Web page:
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Goat Island, Sydney Harbour. Skinner Prout early view, c1874

Goat Island, Sydney Harbour. Skinner Prout early view, c1874

by Prout, John Skinner

Antique print, Sydney Harbour Goat Island National Park - as it was in 1874. In the foreground is a cow, looking at people sitting on the ground. There are very few buildings around at the time this scene was sketched by Skinner Prout.

Goat Island was known as Me-mel by the local Cadigal people, and Bennelong and Barangaroo both lived there. After the arrival of the First Fleet from Britain in 1788, the island was used as a home for convict work gangs and as a gunpowder storage depot.  In 1789 Governor Phillip created a "Row Boat Guard" to patrol Sydney cover for smugglers and convicts attempting to escape. They were also used to pass letters to ships anchored in the harbour. By 1830 Goat Island was the site of the first water police station as well as the harbour fire brigade. It then served as a shipyard. It is now Goat Island National Park, with organized tours.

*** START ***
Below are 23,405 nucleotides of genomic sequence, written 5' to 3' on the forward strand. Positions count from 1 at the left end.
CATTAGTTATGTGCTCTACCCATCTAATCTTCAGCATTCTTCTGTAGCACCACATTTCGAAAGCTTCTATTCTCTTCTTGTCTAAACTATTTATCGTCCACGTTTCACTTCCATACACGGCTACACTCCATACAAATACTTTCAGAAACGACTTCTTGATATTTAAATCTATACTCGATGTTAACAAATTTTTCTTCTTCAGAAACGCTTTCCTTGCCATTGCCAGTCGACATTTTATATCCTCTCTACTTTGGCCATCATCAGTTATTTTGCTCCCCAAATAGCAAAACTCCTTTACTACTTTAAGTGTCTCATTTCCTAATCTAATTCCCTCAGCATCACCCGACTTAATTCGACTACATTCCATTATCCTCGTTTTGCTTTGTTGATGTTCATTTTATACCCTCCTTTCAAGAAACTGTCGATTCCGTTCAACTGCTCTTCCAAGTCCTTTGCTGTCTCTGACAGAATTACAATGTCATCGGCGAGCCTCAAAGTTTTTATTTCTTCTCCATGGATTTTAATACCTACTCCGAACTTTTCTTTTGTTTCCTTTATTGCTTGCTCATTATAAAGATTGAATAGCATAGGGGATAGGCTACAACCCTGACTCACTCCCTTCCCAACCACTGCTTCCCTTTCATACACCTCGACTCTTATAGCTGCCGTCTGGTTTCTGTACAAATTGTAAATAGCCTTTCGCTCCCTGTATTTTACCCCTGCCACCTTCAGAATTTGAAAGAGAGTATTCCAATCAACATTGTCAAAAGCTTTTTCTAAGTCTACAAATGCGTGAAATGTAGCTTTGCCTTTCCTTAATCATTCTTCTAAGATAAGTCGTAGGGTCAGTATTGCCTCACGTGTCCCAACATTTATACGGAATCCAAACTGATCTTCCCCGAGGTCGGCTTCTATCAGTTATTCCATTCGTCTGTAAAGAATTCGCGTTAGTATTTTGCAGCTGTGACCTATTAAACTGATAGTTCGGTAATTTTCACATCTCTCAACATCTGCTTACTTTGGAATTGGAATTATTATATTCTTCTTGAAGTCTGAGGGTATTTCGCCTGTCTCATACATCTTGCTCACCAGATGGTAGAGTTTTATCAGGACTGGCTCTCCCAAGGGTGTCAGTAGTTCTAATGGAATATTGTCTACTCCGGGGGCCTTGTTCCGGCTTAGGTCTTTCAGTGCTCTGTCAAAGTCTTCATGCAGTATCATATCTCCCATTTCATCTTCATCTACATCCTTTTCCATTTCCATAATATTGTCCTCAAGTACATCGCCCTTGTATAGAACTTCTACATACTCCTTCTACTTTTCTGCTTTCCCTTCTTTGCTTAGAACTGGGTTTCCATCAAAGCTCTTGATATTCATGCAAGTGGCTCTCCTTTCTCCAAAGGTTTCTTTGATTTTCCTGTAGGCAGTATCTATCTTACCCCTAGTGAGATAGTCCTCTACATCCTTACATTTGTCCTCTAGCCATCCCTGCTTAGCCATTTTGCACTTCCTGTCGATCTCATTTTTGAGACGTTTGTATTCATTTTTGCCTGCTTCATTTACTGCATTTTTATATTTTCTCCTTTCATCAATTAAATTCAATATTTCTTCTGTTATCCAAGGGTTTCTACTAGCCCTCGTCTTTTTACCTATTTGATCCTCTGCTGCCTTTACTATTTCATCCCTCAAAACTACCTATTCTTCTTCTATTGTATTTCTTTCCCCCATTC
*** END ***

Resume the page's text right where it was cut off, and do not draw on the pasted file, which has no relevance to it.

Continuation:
Original steel engraving by John Saddler (fl. 1850-1879) from a watercolour by John Skinner Prout (1806-1876) for Edwin Carton Booth's Australia, illustrated with engravings from drawings by eminent English topographical artists, Skinner Prout, Nicholas Chevalier, James Charles (J.C.) Armytage and others" published in England circa 1874 by Virtue & Company.

This engraving is in good condition, with fine later hand-colour. Wide margins, as published. Page size is 210 x 270mm (approx 8 1/4 x 10 5/8 inches). Image: 120 x 180mm (4 3/4  x 5 1/8 inches).

Stock Number: apAuBooth2Price: $125.00